For the next few days, every meal in our household will become a dress rehearsal for the Pashman family’s rendition of The Four Questions.
With grandparents now vaccinated, my family plans to drive six hours to celebrate with them. I suspect my in-laws set the Seder table a month ago right after they received their second doses of the vaccine.
Since it’s still not 100% safe to celebrate with a large group, we will Zoom with a dozen other relatives. But having my son and daughter at the same table with their grandparents this year is particularly special – a debut of sorts.
My 6-year-old son is eager to read anything, and everything placed in front of him these days. The Haggadah will be no exception. Though he is not the youngest in our family — my 4-year-old daughter claims that title — I envisioned this year as his debut reading the Four Questions.
In my journey through the Jewish world, I have discovered there are families who memorize portions of the Haggadah and families who read it all. I grew up in a reading family. In fact, I memorized very little Hebrew growing up. To this day, I struggle with the blessings over the Shabbat and Hanukkah candles. For my parents, aunts, uncles and cousins, the Haggadah was a script, albeit a familiar one, but a fabulous story that my interfaith family took turns reading around the table. That was part of the fun. Occasionally, we read the transliteration of the Hebrew, but that was often a messy affair for our semi-observant and non-Jewish relatives. We mostly stuck to the English.
The other night, as we Pashmans wrapped up dinner and began to clean the kitchen, I announced with great fanfare that this would be the year my son would read the Four Questions — because he can.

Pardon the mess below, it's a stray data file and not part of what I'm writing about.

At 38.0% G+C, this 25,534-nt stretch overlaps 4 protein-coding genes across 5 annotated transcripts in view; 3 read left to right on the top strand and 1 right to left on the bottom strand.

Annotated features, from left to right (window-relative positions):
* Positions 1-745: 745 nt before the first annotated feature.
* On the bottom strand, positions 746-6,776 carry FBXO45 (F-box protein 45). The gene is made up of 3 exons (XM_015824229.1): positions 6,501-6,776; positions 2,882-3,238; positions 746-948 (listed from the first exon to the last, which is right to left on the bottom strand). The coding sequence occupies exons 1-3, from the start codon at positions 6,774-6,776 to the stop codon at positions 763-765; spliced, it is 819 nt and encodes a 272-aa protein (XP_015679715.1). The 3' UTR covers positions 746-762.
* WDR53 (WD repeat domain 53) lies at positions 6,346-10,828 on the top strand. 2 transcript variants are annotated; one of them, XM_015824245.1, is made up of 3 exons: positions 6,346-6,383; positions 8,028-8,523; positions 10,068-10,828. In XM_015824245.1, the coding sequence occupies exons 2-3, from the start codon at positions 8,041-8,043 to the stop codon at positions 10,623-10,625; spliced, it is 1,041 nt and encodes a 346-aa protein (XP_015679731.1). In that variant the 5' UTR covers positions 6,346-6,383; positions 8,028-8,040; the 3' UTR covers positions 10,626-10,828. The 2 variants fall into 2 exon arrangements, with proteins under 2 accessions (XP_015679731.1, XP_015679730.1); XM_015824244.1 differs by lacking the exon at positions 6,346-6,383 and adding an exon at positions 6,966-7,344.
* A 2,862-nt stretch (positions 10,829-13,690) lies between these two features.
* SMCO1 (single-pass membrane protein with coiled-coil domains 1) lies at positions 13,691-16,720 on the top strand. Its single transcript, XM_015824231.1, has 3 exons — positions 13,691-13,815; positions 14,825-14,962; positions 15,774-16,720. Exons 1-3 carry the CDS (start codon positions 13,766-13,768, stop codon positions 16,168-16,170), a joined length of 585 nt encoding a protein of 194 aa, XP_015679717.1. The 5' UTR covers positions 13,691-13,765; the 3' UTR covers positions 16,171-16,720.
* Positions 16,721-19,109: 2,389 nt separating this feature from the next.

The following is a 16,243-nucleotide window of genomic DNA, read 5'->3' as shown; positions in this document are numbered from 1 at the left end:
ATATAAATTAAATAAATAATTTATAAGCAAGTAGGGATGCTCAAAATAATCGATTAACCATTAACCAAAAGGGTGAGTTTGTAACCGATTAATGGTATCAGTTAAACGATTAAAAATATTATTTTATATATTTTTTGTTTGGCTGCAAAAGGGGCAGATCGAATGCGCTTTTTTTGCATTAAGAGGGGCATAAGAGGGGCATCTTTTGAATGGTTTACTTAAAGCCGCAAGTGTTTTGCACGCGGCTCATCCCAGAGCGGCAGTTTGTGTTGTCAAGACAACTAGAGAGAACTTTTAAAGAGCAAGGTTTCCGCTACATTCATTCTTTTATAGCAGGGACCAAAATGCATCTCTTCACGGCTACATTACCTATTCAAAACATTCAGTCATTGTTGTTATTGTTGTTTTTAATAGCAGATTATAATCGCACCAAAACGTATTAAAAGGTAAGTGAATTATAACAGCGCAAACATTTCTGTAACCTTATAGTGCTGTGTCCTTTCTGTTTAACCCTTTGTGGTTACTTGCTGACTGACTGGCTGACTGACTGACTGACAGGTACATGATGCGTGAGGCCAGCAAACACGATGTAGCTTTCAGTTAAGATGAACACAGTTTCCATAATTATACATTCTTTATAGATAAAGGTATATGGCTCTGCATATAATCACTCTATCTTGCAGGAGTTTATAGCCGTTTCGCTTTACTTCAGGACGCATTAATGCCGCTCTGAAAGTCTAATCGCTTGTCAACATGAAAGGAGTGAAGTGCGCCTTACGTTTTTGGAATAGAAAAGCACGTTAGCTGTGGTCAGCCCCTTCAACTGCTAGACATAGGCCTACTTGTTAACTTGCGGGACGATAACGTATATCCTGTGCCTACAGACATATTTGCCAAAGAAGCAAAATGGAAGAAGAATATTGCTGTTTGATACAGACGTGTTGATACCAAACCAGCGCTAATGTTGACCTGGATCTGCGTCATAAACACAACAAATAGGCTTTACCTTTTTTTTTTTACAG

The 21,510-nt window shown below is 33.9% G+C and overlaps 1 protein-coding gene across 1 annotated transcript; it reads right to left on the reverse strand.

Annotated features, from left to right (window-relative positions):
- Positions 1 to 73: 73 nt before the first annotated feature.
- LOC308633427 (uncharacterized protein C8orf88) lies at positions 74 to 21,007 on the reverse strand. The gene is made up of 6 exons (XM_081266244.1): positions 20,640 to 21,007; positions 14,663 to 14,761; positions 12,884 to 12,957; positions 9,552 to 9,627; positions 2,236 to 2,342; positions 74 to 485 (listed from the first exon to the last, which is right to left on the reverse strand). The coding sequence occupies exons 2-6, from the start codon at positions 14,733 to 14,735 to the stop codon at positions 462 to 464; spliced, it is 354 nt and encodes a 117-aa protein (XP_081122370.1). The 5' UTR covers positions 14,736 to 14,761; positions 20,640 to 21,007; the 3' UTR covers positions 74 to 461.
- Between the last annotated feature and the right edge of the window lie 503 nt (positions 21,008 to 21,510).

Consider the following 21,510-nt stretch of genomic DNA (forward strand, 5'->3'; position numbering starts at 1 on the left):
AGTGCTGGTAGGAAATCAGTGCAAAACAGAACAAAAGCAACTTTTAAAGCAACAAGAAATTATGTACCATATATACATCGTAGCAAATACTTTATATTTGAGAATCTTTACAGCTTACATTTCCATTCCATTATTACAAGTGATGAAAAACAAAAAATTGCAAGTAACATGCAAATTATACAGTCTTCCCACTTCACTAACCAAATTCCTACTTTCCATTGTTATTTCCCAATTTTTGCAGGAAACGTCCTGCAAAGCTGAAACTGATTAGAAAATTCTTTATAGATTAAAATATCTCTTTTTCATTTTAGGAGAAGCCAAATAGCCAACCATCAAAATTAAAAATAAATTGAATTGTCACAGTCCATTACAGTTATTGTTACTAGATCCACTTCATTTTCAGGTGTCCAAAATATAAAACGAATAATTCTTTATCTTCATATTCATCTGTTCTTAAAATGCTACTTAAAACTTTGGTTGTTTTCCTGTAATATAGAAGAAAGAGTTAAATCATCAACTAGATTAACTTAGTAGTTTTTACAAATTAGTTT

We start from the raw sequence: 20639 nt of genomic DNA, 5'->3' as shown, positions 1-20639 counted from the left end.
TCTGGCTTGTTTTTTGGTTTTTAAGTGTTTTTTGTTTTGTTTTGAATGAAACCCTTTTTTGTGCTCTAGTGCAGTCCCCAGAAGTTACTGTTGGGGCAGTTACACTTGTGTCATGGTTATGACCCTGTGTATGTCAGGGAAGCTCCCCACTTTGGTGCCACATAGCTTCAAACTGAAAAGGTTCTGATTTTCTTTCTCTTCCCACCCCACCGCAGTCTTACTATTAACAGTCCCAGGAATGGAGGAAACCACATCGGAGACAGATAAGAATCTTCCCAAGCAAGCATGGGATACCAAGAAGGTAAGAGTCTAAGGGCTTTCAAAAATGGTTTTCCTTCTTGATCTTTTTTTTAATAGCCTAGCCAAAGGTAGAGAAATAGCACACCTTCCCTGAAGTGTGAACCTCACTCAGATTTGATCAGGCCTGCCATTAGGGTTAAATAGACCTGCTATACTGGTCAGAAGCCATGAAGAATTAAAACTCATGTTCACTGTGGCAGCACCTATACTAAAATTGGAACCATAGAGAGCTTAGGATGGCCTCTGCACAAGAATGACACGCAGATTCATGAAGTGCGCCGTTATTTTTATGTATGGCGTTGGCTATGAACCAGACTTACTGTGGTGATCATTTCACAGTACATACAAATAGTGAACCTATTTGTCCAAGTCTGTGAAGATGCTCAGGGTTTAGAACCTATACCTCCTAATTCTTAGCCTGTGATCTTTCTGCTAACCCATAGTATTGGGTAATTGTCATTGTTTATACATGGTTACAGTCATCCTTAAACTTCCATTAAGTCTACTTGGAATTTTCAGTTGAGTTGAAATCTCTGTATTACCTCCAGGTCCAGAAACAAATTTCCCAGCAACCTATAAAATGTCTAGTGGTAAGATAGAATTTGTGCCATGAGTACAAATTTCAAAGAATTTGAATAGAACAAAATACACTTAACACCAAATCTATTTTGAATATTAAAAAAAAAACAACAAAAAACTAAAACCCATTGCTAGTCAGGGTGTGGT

Standing over the kitchen sink, my husband began to sing the first verse of “Mah Nishtanah” in Hebrew. As the melody wafted through the kitchen and into the dining room, I watched my son stare at his father in amazement and my daughter close her eyes and start swaying. Like my son, I too was amazed that my husband could call up the Hebrew and the melody so easily.
When he tried to recall what the Four Questions in Hebrew mean in English, that was another story. Why is this night different, why do we eat matza, something about reclining? It was all a bit fuzzy. My son, meanwhile, offered up his own question. Why are we escaping Egypt in the first place? My daughter asked her father for an encore so she could keep dancing.
Music carves a deep memory. That line from a favorite children’s book about the gift of song immediately crossed my mind. My husband was always the youngest at his family’s Seder table, so he sang the “Mah Nishtanah” every year. Of course, it carved a deep memory.
I treasure the memories at my grandparents’ Passover Seders: my grandmother’s chocolate mousse, searching for the Afikomen, which my grandfather often replaced with the chocolate-covered variety, so the discovery was extra sweet, taking turns reading, tripping over the Hebrew pronunciations, laughing.
Now it’s time to create new memories. For the next few days, with my husband’s help, my children and I will rehearse the “Mah Nishtanah.” When we sit down to celebrate, my son will read the questions in English and perhaps do an exegesis on why we were escaping Egypt in the first place. There may or may not be a dinosaur in his version. My daughter will undoubtedly sing at the top of her lungs and incorporate some dance moves. It will be a duet by our two youngest reunited with their grandparents — a Passover to remember.